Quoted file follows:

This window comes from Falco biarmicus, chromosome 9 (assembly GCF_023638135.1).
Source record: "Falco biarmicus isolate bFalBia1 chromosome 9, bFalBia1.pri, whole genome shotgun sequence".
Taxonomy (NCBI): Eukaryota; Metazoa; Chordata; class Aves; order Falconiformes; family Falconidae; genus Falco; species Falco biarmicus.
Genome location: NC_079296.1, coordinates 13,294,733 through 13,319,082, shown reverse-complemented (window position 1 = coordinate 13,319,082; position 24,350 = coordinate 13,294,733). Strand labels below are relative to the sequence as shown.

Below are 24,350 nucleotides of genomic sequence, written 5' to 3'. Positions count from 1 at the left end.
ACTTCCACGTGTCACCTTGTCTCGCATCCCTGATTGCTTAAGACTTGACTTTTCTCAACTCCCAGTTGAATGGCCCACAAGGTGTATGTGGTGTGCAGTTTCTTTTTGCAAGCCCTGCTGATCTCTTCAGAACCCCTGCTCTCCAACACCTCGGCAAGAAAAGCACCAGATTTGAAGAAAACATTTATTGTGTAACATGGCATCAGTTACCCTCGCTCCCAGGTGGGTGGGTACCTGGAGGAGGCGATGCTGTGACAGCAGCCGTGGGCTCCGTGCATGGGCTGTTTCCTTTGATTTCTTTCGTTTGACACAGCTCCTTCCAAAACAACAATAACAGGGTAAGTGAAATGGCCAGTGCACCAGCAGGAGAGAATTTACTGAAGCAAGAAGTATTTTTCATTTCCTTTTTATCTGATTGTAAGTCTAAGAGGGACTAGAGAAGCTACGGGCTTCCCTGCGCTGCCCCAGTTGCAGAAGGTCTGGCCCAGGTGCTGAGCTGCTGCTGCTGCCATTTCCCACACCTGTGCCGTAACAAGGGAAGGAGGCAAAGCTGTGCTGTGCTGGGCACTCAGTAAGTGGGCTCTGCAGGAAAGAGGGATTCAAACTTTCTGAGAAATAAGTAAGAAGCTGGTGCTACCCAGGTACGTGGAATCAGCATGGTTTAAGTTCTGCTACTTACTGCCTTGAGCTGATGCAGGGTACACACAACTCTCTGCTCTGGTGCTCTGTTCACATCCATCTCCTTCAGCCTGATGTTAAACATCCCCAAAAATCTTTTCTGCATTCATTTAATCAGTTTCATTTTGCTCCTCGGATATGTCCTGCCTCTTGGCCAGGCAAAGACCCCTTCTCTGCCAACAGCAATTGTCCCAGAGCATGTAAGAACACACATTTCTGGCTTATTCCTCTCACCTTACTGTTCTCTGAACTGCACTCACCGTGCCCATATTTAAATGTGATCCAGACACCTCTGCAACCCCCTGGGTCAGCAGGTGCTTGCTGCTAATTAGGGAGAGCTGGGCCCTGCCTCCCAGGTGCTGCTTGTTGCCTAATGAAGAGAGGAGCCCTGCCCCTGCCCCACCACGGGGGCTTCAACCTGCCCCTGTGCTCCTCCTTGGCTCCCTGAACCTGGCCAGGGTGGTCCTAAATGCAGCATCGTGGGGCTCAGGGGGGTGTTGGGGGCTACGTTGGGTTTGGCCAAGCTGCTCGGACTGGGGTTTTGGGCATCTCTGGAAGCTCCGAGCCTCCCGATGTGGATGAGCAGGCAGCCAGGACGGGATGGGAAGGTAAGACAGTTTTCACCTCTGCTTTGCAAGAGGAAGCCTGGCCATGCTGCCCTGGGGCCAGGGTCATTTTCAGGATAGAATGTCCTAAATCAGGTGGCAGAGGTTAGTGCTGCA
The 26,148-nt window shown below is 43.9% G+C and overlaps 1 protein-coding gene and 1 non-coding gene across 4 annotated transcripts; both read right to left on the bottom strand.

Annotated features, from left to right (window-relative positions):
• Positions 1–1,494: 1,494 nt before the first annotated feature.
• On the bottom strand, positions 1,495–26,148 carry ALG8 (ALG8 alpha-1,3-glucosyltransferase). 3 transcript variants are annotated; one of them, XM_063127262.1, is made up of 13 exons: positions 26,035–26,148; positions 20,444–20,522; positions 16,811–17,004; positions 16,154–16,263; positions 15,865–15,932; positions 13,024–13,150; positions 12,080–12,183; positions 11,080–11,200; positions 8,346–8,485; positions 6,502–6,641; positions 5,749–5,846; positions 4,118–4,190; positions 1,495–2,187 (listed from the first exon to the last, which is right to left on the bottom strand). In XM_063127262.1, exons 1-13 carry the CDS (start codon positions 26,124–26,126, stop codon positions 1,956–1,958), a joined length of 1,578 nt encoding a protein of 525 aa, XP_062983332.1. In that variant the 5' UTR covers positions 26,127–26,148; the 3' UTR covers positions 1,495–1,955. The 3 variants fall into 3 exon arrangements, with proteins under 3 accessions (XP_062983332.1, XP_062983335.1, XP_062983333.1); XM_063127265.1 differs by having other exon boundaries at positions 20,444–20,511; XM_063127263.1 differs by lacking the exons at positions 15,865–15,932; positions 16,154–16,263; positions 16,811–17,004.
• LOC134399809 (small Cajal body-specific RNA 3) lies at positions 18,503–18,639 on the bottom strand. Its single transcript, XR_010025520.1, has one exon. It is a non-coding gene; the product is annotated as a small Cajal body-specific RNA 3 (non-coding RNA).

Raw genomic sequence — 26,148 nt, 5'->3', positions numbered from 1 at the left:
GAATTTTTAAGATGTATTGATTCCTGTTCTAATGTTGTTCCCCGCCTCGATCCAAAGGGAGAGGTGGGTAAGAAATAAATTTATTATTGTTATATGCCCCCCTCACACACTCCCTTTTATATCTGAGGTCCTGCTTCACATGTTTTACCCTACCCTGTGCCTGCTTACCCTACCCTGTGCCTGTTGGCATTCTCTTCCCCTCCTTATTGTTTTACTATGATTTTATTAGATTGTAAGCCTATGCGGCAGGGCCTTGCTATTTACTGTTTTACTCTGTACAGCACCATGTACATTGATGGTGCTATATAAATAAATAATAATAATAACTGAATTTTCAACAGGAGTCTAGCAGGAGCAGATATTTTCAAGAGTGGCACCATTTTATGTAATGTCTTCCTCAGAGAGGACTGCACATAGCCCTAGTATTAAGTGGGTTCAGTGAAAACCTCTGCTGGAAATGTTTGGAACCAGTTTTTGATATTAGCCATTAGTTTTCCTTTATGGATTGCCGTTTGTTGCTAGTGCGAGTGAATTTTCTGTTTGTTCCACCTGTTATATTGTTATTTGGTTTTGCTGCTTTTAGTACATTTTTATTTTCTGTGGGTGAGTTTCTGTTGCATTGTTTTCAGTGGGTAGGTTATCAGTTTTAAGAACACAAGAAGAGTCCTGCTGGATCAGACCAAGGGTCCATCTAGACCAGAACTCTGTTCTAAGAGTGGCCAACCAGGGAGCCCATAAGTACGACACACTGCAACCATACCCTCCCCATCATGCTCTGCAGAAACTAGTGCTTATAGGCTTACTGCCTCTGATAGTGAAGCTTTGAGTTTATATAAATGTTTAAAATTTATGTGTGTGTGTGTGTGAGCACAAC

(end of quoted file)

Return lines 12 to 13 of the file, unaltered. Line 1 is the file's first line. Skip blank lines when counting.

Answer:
Raw genomic sequence — 26,148 nt, 5'->3', positions numbered from 1 at the left:
GAATTTTTAAGATGTATTGATTCCTGTTCTAATGTTGTTCCCCGCCTCGATCCAAAGGGAGAGGTGGGTAAGAAATAAATTTATTATTGTTATATGCCCCCCTCACACACTCCCTTTTATATCTGAGGTCCTGCTTCACATGTTTTACCCTACCCTGTGCCTGCTTACCCTACCCTGTGCCTGTTGGCATTCTCTTCCCCTCCTTATTGTTTTACTATGATTTTATTAGATTGTAAGCCTATGCGGCAGGGCCTTGCTATTTACTGTTTTACTCTGTACAGCACCATGTACATTGATGGTGCTATATAAATAAATAATAATAATAACTGAATTTTCAACAGGAGTCTAGCAGGAGCAGATATTTTCAAGAGTGGCACCATTTTATGTAATGTCTTCCTCAGAGAGGACTGCACATAGCCCTAGTATTAAGTGGGTTCAGTGAAAACCTCTGCTGGAAATGTTTGGAACCAGTTTTTGATATTAGCCATTAGTTTTCCTTTATGGATTGCCGTTTGTTGCTAGTGCGAGTGAATTTTCTGTTTGTTCCACCTGTTATATTGTTATTTGGTTTTGCTGCTTTTAGTACATTTTTATTTTCTGTGGGTGAGTTTCTGTTGCATTGTTTTCAGTGGGTAGGTTATCAGTTTTAAGAACACAAGAAGAGTCCTGCTGGATCAGACCAAGGGTCCATCTAGACCAGAACTCTGTTCTAAGAGTGGCCAACCAGGGAGCCCATAAGTACGACACACTGCAACCATACCCTCCCCATCATGCTCTGCAGAAACTAGTGCTTATAGGCTTACTGCCTCTGATAGTGAAGCTTTGAGTTTATATAAATGTTTAAAATTTATGTGTGTGTGTGTGTGAGCACAAC